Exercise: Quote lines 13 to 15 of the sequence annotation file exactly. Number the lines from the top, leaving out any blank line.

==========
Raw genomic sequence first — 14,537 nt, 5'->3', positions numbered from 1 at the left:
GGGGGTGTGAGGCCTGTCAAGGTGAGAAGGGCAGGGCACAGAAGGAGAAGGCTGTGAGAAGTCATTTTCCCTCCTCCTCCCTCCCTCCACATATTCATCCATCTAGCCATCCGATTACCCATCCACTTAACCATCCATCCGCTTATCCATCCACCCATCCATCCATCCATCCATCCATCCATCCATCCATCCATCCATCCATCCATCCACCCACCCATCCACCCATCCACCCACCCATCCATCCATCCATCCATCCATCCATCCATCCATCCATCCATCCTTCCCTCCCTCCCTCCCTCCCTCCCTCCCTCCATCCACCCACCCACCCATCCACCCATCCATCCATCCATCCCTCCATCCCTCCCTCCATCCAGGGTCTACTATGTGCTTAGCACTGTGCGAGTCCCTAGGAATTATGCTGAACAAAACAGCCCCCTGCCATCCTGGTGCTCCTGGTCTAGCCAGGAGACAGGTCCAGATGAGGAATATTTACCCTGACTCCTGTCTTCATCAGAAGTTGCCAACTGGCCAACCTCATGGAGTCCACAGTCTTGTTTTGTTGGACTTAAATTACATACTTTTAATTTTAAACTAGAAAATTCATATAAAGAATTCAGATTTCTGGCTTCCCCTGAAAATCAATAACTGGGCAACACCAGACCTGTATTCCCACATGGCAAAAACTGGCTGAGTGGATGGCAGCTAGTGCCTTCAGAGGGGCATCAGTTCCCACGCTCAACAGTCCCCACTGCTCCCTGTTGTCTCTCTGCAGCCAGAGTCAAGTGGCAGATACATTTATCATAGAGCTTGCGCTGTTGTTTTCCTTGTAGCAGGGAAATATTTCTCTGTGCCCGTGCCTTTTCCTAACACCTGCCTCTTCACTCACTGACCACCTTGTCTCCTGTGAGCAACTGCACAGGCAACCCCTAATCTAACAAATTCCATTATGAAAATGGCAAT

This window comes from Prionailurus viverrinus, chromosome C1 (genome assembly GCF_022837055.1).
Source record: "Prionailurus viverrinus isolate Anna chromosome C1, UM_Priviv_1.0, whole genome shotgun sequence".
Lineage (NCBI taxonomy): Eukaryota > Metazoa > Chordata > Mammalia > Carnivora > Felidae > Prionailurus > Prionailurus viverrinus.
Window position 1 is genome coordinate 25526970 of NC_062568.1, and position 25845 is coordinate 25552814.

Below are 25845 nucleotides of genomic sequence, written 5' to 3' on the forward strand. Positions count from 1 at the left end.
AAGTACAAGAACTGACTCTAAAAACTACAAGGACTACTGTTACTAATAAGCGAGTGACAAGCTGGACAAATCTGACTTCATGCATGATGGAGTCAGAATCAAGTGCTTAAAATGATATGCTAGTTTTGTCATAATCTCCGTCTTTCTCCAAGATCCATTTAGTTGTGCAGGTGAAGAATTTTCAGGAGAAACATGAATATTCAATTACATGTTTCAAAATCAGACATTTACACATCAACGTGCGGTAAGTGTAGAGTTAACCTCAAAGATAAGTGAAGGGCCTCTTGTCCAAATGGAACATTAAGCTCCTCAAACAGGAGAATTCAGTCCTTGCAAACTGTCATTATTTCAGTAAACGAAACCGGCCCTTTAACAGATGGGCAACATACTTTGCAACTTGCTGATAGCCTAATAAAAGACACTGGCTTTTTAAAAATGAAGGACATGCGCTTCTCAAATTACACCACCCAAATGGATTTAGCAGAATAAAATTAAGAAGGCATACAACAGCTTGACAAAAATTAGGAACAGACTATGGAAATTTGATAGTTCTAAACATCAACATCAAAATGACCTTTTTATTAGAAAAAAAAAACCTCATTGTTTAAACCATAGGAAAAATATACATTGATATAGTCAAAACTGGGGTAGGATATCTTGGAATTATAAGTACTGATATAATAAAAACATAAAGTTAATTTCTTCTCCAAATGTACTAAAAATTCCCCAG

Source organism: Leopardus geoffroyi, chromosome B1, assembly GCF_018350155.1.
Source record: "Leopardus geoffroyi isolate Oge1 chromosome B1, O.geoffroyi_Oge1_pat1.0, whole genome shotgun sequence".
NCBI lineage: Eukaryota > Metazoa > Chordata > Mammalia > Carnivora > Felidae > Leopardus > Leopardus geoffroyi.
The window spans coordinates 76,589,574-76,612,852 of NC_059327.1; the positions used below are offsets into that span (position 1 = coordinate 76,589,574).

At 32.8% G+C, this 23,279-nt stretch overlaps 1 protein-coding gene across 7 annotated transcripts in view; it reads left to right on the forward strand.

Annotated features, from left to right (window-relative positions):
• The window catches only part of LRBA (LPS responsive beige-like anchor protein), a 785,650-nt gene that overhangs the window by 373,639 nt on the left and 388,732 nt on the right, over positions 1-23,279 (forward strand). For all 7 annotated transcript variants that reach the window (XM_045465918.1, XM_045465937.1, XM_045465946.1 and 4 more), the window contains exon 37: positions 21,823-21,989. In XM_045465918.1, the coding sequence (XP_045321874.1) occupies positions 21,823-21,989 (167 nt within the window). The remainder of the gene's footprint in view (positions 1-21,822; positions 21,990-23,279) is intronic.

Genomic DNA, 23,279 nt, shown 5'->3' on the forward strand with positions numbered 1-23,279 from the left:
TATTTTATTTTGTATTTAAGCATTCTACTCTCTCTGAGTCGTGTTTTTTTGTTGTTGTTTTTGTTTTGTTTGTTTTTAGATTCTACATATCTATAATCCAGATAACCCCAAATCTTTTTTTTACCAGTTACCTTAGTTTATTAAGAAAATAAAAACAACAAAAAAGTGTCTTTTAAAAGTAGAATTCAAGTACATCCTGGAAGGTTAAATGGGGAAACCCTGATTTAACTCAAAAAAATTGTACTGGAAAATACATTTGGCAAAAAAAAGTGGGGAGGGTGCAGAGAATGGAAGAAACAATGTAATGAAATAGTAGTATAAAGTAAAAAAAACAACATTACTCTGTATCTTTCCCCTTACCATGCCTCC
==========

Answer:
At 32.8% G+C, this 23,279-nt stretch overlaps 1 protein-coding gene across 7 annotated transcripts in view; it reads left to right on the forward strand.

Annotated features, from left to right (window-relative positions):
• The window catches only part of LRBA (LPS responsive beige-like anchor protein), a 785,650-nt gene that overhangs the window by 373,639 nt on the left and 388,732 nt on the right, over positions 1-23,279 (forward strand). For all 7 annotated transcript variants that reach the window (XM_045465918.1, XM_045465937.1, XM_045465946.1 and 4 more), the window contains exon 37: positions 21,823-21,989. In XM_045465918.1, the coding sequence (XP_045321874.1) occupies positions 21,823-21,989 (167 nt within the window). The remainder of the gene's footprint in view (positions 1-21,822; positions 21,990-23,279) is intronic.